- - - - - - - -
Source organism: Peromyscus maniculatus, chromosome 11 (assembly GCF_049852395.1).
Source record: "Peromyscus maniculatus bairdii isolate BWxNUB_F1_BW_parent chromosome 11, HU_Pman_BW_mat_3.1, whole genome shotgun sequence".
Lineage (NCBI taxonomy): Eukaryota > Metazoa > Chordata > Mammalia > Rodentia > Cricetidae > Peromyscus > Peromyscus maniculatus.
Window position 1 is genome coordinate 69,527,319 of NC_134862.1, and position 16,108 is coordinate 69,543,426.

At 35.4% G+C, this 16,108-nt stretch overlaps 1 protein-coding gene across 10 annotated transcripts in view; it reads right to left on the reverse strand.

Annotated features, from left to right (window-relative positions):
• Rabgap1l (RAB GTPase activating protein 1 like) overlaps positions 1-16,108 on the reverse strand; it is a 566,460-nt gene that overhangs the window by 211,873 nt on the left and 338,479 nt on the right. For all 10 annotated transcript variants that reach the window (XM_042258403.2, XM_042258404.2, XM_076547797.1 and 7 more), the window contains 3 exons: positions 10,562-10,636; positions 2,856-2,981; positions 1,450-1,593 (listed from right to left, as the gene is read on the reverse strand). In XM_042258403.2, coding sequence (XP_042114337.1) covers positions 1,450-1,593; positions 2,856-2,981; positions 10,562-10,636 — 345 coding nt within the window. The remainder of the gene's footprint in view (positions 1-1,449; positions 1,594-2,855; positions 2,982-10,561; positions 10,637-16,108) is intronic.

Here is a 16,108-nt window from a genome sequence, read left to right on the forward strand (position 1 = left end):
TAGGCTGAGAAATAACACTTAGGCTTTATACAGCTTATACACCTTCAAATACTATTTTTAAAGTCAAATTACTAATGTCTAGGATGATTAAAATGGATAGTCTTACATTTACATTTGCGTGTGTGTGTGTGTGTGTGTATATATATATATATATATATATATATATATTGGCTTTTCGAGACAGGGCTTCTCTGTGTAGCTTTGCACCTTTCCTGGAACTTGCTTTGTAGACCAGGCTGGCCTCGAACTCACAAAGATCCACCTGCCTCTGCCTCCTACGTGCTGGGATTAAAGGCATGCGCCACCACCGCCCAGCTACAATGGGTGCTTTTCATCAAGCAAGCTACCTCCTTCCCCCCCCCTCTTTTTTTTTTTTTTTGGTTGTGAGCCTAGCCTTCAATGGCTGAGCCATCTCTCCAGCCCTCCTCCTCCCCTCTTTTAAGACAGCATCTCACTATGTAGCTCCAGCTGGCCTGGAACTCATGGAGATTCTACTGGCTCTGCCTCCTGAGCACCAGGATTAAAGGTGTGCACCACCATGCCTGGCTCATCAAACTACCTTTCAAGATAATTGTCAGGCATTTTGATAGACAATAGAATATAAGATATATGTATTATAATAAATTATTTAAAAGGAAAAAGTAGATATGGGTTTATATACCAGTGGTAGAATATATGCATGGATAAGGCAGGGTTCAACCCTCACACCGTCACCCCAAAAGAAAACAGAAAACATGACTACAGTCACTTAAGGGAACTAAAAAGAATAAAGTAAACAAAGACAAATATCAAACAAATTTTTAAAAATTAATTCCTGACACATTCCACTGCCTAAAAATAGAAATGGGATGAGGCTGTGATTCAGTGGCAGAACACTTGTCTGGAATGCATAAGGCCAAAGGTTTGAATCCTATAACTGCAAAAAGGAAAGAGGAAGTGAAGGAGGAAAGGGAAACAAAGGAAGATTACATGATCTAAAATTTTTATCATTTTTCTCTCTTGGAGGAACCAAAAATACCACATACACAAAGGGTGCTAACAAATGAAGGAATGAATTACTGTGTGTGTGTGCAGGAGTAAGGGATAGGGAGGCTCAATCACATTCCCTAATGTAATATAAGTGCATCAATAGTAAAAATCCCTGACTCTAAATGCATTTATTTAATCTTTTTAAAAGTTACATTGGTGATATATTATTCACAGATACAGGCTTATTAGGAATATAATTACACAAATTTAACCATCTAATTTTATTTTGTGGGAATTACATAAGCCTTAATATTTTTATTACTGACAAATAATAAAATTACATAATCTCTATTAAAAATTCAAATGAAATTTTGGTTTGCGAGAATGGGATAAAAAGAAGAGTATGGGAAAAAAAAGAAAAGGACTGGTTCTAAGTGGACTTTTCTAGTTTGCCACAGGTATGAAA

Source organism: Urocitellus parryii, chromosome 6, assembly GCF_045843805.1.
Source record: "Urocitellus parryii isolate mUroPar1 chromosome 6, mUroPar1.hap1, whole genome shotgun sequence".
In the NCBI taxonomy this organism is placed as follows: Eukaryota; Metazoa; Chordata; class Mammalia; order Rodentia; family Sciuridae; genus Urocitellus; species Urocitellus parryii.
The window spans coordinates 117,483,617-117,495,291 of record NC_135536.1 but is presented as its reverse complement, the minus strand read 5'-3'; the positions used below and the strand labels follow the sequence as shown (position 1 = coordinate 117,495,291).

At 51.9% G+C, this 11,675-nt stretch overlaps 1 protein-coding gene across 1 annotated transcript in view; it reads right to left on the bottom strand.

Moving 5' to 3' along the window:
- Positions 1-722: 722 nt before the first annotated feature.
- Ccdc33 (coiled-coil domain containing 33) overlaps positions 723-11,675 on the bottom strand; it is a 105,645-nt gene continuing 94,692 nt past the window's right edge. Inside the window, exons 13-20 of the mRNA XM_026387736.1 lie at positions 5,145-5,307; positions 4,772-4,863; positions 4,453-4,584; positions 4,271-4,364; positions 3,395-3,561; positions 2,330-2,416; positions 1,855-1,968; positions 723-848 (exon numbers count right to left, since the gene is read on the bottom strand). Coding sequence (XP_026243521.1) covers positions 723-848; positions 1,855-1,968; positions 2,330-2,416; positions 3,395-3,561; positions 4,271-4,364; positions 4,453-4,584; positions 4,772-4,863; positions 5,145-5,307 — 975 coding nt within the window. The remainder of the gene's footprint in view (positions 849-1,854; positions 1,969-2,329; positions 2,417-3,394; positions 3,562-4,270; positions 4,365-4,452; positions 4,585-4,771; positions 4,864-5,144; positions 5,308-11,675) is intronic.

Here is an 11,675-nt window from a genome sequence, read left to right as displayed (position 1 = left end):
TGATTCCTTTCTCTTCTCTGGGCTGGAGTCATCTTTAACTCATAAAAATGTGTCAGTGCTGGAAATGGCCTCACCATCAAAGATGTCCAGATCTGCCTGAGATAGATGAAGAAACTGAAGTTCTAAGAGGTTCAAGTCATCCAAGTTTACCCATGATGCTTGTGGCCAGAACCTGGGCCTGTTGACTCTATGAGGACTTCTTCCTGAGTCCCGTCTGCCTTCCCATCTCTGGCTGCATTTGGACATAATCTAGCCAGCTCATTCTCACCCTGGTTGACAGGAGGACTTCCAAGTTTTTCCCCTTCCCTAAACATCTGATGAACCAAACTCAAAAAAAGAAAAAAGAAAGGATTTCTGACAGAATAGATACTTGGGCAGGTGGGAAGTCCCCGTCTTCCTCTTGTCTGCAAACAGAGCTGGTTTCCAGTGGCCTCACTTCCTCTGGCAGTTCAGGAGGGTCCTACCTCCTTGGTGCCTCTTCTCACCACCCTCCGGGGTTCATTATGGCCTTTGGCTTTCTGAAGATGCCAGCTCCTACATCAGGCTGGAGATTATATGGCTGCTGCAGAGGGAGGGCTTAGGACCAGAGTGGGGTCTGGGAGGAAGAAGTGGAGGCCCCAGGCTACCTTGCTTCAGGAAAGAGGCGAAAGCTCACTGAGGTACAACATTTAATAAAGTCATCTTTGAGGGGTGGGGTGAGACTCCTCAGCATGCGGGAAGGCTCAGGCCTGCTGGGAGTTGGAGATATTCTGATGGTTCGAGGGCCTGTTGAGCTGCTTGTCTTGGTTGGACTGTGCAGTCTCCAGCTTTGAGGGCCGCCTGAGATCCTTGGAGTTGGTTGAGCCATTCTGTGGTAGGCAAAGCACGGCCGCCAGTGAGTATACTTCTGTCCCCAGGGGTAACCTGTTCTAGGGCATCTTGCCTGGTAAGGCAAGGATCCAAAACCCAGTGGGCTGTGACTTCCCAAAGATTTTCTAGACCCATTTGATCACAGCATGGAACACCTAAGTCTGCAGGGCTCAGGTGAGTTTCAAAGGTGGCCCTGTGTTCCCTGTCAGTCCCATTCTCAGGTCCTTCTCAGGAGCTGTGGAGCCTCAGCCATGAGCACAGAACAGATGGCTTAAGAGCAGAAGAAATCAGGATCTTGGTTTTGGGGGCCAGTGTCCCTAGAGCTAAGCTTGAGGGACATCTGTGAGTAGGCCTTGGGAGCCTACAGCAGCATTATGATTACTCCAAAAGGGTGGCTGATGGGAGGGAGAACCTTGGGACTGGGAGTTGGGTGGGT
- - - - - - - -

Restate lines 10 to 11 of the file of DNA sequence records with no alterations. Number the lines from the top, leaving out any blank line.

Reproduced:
Source organism: Urocitellus parryii, chromosome 6, assembly GCF_045843805.1.
Source record: "Urocitellus parryii isolate mUroPar1 chromosome 6, mUroPar1.hap1, whole genome shotgun sequence".